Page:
In California, can I be charged with 23152(b) if I refuse the BAC tests? 13 Answers as of March 24, 2011

I was arrested for DUI when I was super wasted, and I refused to take the drug test because I knew it was not going to be pretty. I know there are penalties for that, but I think I would have gotten them anyway. However, because I refused the tests, can I only be charged under Vehicle Code 23152(a) and not (b)? That one carries smaller penalties, right? Did I do the right thing, or can I still be charged with (b) on the assumption that I was over 0.08?

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Law Office of Peter F. Goldscheider
Law Office of Peter F. Goldscheider | Peter Goldscheider
Both counts are identical in punishment. The 23152(b) requires proof that you were above a .08. Without a blood test this will not be possible. On the other hand, by refusing the test the DA can get an instruction on the 23152(a) count at trial that the jury can use your refusal as evidence of consciousness of guilt. So you may have gained a little by not refusing but not much. In addition, your driving privilege in CA will be suspended for refusing to take the test.
Answer Applies to: California
Replied: 3/24/2011
Law Office of Marc K. Herbert
Law Office of Marc K. Herbert | Marc K. Herbert
Yes, you can be charged with driving under the influence, with a BAC reading, based on your statments, driving performance and the results of the Field Sobriety Tests.

Both charges (DUI and driving with BAC of .08% or higher) carry the same penalties. In your case, you may be subject to more jail, higher fines and a longer DUI program in Court, due to your refusal to provide a blood, breath or urine sample as required by California law.

Also, the DMV will probably suspend your driver's license for a full year, based on your refusal to provide a sample. The suspension can be challenged, if you request a DMV hearing within 10 days of your arrest.

If you have other questions about your case, please call my office.
Answer Applies to: California
Replied: 11/27/2010
The Law Office of Stacey Wolcott
The Law Office of Stacey Wolcott | Stacey Wolcott
As for a DUI only one of the charges you mentioned need to be proven. The District Attorney is
able to charge, to an extent, whatever they believe they can prove. I would be a matter of them proving the VC 23152(b) charge without the tests being done. However, both charges carry the same penalty. For a first time DUI you could potentially face up to 6 months in county jail. I would advise you that you should speak to an attorney about the possibility of a plea bargain. Feel free to give my office a call and schedule a free consultation.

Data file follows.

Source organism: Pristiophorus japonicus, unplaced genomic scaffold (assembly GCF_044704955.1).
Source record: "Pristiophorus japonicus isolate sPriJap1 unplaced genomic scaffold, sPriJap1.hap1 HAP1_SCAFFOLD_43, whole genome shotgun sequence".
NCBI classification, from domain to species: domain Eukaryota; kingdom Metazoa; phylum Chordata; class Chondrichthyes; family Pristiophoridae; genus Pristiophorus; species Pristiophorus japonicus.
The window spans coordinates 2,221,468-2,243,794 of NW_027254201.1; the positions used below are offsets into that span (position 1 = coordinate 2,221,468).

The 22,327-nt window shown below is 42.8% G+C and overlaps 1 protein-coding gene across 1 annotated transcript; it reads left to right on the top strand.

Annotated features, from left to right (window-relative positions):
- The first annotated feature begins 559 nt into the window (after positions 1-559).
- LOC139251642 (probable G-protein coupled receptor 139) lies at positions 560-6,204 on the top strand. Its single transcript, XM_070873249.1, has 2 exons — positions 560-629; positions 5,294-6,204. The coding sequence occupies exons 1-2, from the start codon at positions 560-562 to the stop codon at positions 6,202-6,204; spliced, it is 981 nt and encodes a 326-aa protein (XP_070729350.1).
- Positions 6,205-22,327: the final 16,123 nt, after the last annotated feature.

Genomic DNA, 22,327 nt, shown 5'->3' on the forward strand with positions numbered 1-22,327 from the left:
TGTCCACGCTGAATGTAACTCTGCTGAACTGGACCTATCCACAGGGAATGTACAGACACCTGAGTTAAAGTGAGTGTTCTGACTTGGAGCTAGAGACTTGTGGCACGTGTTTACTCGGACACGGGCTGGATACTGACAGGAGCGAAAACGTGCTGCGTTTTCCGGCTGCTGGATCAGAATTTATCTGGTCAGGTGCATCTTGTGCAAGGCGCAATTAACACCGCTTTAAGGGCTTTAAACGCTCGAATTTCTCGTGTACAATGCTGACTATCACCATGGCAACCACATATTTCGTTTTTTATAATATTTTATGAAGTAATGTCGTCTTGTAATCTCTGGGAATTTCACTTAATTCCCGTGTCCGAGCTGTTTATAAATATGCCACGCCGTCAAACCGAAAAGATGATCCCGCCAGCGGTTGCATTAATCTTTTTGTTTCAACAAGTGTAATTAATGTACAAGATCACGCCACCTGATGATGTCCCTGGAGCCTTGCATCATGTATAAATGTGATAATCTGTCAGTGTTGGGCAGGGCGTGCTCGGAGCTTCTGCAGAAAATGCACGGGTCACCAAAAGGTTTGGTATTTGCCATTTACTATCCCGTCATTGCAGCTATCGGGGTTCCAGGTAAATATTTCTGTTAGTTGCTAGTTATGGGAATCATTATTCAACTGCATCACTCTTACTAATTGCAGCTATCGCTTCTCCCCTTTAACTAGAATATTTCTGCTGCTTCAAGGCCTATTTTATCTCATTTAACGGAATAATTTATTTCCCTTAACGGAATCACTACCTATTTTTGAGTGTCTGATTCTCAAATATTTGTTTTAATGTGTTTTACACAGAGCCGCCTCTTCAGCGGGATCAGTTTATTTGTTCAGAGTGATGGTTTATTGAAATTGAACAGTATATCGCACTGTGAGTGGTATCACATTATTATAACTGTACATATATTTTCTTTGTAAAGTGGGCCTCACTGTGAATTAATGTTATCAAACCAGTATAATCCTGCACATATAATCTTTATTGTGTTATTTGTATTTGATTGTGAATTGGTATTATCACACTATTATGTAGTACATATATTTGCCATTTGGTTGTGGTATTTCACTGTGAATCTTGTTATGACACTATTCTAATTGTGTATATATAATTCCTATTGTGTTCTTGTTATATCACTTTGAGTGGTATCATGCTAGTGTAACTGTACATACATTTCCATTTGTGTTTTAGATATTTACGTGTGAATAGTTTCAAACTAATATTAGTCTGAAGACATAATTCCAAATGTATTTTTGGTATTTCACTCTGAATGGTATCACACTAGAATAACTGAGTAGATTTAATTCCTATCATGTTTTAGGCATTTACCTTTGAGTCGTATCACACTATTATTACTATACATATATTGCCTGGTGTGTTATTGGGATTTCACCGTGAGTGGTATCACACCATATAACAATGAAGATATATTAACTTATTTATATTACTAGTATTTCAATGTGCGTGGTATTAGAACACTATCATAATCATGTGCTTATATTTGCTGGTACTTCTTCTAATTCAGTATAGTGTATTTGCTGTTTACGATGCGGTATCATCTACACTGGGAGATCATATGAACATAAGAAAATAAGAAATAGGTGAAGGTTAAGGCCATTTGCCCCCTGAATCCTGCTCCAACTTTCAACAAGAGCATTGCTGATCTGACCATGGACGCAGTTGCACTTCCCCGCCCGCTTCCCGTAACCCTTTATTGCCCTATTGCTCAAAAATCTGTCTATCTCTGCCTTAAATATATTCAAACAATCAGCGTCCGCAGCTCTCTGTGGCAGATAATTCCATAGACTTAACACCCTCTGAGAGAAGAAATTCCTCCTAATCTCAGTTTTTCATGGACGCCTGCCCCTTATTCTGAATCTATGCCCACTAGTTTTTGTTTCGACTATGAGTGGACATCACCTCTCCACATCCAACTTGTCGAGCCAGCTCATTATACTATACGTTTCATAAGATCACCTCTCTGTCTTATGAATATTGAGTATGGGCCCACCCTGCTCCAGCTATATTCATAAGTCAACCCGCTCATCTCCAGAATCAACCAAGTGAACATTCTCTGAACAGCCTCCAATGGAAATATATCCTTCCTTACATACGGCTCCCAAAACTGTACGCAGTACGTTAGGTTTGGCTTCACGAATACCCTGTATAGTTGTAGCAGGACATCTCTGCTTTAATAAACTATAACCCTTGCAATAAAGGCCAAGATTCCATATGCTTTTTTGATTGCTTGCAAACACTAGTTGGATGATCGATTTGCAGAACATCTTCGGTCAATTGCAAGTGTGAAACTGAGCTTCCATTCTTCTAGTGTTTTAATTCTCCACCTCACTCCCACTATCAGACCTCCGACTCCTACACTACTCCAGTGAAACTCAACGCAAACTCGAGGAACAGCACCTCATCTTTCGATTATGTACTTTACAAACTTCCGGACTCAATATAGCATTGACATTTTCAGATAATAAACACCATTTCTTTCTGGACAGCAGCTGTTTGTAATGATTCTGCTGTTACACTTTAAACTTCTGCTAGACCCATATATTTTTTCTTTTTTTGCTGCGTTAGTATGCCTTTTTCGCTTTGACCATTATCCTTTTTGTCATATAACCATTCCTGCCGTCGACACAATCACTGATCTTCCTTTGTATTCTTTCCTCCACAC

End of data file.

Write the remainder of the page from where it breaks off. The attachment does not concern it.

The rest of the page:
Answer Applies to: California
Replied: 11/24/2010
Law Office of Thomas F. Mueller
Law Office of Thomas F. Mueller | Thomas Mueller
I do not have good news for you. Most counties in Calif. take the position that refusing a test is an admission of guilt and they prosecute under P.C.23152(a). There may be some wiggle room to plea bargain or even to win a trial. Your conclusion that 23152(a) is less serious is also faulty. The two code sections are the same from a punishment standpoint.

There is also some grim news on the licensing front. If the DMV finds that you were legally arrested, that the police had probable cause to believe you were drunk, that you were not mislead by the cop and you were properly advised, you will lose your privilege for a year. For more info or to retain our services call
Answer Applies to: California
Replied: 11/24/2010
The Law Offices of Robert L. Driessen
The Law Offices of Robert L. Driessen | Robert L. Driessen
Technically if they do not know what the results were they cannot charge you with the B count. However understand that there is mandatory jail time and increased license suspension due to a refusal enhancement. A refusal of the chemical test is usually a bad idea. I would recommend hiring an attorney to have the refusal allegation removed.
Answer Applies to: California
Replied: 11/23/2010
    Steven Mandell
    Steven Mandell | Law Offices of Steven Mandell
    As far as I'm concerned, you did the wrong thing by refusing, but they cannot charge you with the (b) count. But it doesn't matter, because the penalties for the (a) and the (b) are exactly the same.

    Bottom line: a refusal used to be a good idea, but the legislature has reversed that and a refusal comes with some pretty harsh penalties. Get a good lawyer and hope to avoid some of those harsh penalties.
    Answer Applies to: California
    Replied: 11/23/2010
    Law Office of Geoffrey M. Yaryan
    Law Office of Geoffrey M. Yaryan | Geoffrey M. Yaryan